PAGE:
• Export classification and any license numbers you receive must appear on export documentation, such as the Commercial Invoice and the ACE AESDirect Automated Export System filing; the numbers should be easily accessible in your inventory management system. For certain types of exports listed in Section 758.1 of the EAR, BIS requires the filing of electronic export information in AES, regardless of value or destination. When completing forms (on paper or online), the U.S. Postal Service and major freight carriers may require you to enter “NLR”—which means “No License Required”— for certain EAR shipments. Details on EAR99 can be found in the “ECCN Questions and Answers” section of the Bureau of Industry and Security website. 

  • It’s a good idea to establish a company-wide rule emphasizing the importance of classification under the EAR. If possible, adapt your inventory management software to flag problematic orders. Also, be especially careful with items that are subject to the EAR, whether the items have ECCNs or are EAR99—you don’t want to inadvertently violate the EAR. 

  • To ensure compliance with U.S. export licensing regulations, check to see if you are barred from doing business with the individuals and entities you are shipping to. The fastest way to do this is to make sure your party or entity is not included on the U.S. Government’s Consolidated Screening List (CSL). The CSL includes list of parties for which the United States Government maintains restrictions on certain exports, reexports or transfers of items. Also, check the CSL when looking to meet other possible license requirements that fall outside of the EAR, as listed below.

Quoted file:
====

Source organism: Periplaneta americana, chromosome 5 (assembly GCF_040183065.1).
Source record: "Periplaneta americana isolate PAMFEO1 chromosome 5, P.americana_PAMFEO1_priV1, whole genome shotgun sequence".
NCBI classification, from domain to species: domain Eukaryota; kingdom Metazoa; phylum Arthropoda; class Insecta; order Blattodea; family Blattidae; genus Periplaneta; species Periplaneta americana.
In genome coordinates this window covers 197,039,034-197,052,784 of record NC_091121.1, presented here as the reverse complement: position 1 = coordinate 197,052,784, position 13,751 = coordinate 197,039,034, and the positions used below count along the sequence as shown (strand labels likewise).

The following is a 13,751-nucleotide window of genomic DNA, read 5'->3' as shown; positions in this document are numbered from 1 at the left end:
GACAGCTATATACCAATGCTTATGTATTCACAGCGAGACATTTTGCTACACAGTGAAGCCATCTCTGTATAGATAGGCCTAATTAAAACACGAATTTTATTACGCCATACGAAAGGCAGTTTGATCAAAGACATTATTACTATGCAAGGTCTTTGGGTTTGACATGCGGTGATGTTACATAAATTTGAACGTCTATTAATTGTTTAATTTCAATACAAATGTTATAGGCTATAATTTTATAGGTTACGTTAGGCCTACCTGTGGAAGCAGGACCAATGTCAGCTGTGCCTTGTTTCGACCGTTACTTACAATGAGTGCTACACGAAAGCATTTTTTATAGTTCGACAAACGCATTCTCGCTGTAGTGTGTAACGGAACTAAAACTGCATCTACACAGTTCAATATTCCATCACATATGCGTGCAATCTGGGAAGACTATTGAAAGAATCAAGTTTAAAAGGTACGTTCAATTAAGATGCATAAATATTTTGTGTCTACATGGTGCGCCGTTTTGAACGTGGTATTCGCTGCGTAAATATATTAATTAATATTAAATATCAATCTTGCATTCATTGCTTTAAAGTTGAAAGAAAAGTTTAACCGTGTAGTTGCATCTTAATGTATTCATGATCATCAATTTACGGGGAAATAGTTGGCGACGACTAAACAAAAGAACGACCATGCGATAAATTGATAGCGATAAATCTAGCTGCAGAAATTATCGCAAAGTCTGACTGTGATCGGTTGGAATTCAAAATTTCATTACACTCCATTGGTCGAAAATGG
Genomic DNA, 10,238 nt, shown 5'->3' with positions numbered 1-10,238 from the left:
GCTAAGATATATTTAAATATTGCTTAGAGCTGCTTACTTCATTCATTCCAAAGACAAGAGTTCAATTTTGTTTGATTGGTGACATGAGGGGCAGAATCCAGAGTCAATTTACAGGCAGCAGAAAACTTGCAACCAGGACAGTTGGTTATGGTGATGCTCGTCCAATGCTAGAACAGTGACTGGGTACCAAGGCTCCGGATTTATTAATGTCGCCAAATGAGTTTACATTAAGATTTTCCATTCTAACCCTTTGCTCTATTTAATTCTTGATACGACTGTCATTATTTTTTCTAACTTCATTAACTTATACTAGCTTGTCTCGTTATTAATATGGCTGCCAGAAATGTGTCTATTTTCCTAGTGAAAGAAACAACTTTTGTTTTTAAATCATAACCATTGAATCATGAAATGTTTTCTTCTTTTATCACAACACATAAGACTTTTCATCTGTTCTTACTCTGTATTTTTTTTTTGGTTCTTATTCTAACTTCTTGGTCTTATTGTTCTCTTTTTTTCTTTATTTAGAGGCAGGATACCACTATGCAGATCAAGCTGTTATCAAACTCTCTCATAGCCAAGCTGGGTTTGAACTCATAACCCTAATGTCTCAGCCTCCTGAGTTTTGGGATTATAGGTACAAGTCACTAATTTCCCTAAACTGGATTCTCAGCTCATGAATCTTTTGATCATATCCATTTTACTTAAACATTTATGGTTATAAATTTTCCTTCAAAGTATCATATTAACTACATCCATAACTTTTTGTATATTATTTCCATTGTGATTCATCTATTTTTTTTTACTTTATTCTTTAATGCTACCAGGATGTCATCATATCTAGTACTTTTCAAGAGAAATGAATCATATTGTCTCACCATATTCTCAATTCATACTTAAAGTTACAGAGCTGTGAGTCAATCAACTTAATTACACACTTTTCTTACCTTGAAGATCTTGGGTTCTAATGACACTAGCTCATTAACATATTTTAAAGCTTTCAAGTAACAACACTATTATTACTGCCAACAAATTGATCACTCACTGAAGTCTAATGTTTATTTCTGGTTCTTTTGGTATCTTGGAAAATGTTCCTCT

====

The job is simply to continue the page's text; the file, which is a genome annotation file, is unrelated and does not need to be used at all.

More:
Submitting a License Application 

  • If you need an export license from BIS for your transaction, the SNAP-R on-line electronic licensing system allows registered users to submit export or re-export license applications or commodity classification requests. You must first register and obtain a CIN (company identification number) prior to submitting an electronic license application or commodity classification request. Registration is free. 

 
Other Possible License Requirements Outside of the EAR   

  • Although relatively few items subject to the EAR require export licenses, other agencies require licenses in certain situations: 

  • The International Traffic in Arms Regulations (ITAR) control the sale of defense items and defense services. If you produce these items, learn more about ITAR, and potential requirements to register with the U.S. Department of State’s Directorate of Defense Trade Controls

  • The U.S. Department of Treasury’s Office of Foreign Assets Control (OFAC) administers and enforces financial sanctions again certain foreign countries, companies, and individuals based on U.S. foreign policy and national security goals. OFAC maintains lists of persons, entities and corporations that are subject to trade restrictions; these lists are included in the BIS Consolidated Screening List.  

  • In addition, the Nuclear Regulatory Commission (nuclear materials) and U.S. Food and Drug Administration also have export control requirements.